I recently wrote about my experience, of delivering my son
unassisted at home. One of the comments was from a dad who said that he would not allow his wife to do what I had done.
Of course, my first reaction was to be enraged at the word ‘allow’. The word means to permit. He has the right or power to permit or deny? To give his permission? This may be semantics to some, and I have been told I was too fixated on that one word, but let’s face it: As women, we have fought long and hard for equality and so to be confronted with the idea that a man might think he could allow or forbid a woman from doing something, sits very uncomfortably with me.
Basic fact: A woman has autonomy over her own body.
This simple, undeniable truth shapes the very laws on issues like abortion
. And no matter what your views on whether it is right or wrong, our society works on the principle that woman have this right to choose what happens to their bodies.
All that said, when two people are having a baby together, the relationship between them is usually based on love and the ability to negotiate and compromise. After all, there are lots of issues that arise long before baby comes, which couples will need to negotiate, and so we hope that discussion around birth options can be a constructive one and they decide together what will work best for them as a family.It is his baby too
Men are funny that way. Even though we have evolved a lot, the need to protect the partner and unborn child is very strong in most men. He should have a say in the type of birth that they plan together.
She is going to need his support, whatever they decide in the end, and if he feels sidelined it really doesn't help either of them. Equally if she feels she is being prescribed to, that's just as bad, or even worse!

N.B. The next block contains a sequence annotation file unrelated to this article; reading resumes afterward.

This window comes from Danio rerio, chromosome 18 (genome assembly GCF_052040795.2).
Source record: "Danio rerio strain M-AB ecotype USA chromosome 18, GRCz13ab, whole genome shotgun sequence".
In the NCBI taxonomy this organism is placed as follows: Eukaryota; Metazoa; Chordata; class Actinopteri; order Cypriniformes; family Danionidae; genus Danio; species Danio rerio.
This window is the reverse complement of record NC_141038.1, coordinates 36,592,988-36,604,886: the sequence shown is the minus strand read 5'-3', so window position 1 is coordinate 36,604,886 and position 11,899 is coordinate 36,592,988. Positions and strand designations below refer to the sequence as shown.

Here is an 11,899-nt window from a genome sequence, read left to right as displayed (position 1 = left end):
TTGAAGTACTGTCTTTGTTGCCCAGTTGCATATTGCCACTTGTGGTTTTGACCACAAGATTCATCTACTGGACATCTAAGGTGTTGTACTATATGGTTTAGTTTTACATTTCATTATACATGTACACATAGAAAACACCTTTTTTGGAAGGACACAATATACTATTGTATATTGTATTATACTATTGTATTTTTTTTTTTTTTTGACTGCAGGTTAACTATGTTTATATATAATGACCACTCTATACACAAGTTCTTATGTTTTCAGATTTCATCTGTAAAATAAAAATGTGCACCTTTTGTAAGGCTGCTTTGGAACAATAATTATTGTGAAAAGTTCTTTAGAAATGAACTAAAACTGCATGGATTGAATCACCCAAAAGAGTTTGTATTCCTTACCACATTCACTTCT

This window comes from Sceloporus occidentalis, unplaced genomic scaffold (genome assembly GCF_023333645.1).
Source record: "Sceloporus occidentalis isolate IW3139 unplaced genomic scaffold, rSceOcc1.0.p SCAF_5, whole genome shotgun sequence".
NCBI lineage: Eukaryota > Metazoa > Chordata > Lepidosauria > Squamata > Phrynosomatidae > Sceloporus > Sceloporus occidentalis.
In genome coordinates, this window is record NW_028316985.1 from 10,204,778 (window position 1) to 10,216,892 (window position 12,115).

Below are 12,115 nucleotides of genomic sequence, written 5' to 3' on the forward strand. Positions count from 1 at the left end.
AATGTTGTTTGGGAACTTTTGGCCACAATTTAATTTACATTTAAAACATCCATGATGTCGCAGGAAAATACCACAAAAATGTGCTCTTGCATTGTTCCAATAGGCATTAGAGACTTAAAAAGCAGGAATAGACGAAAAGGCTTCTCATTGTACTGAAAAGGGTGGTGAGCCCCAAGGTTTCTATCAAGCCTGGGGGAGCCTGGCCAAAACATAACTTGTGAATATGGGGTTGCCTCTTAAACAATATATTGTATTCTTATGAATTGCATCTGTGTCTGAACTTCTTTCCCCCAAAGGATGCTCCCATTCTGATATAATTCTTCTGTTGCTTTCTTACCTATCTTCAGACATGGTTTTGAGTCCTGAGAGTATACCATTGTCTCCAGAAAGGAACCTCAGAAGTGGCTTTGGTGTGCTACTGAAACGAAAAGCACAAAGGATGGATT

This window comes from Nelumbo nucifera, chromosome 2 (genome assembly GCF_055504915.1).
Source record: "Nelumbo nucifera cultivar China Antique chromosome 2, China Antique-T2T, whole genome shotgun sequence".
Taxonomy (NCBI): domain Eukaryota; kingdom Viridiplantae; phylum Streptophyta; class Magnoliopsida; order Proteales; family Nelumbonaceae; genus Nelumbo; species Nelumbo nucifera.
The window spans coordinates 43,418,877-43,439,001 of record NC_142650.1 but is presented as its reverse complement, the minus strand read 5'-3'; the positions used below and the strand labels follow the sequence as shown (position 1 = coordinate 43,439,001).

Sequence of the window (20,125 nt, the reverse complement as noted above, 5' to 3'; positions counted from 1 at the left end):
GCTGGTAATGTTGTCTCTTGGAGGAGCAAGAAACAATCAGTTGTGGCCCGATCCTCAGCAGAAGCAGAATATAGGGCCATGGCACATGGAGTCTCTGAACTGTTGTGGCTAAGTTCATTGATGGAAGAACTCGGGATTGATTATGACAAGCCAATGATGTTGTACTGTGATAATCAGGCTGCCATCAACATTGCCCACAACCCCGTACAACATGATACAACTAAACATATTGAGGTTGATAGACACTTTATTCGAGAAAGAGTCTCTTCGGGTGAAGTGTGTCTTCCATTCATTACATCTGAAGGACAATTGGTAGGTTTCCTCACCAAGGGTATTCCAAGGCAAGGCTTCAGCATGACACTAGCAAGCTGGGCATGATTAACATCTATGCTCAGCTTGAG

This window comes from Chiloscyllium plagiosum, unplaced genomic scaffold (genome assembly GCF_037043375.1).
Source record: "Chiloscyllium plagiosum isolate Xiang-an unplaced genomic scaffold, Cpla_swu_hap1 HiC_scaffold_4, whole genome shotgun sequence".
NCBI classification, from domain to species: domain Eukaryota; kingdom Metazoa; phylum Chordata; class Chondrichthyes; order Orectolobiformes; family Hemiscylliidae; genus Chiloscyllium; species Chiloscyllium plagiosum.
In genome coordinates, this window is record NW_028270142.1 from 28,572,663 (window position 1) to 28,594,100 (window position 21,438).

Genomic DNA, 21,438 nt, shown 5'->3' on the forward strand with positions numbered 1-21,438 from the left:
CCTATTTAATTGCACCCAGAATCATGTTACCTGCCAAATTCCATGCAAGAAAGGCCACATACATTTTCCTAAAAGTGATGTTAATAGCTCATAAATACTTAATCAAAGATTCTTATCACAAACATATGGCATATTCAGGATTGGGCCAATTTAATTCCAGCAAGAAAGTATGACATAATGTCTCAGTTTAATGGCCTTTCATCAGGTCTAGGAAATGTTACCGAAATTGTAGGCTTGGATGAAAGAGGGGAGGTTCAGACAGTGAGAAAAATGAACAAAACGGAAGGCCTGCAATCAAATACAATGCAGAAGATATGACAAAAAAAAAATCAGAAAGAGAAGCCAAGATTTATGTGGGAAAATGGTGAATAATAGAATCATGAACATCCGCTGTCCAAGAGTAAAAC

Ways to include Dad *
Attend antenatal classes together and discuss the various options presented. *
Talk about each person’s preference, if there is a big discrepancy try see the other person’s point of view. *
Be willing to compromise. *
Talk to your birth attendant about how realistic your choices are, they might be able to help if you can not agree. *
Draw up a birth plan together. *
Consider getting a doula to support you both
as a couple during whichever birth option you have decided on.
When all is said and done though, the final say has
to be hers, it is her body. To give birth safely and with a sense of being in control, no matter what the setting is, she needs to be comfortable with her decision, and not feel coerced into anything.
To be disempowered by the feeling that someone else has the ability to disallow her chosen birth option, is tantamount to removing her right to human dignity, and autonomy.How much say do you think a father should have in the birth choice?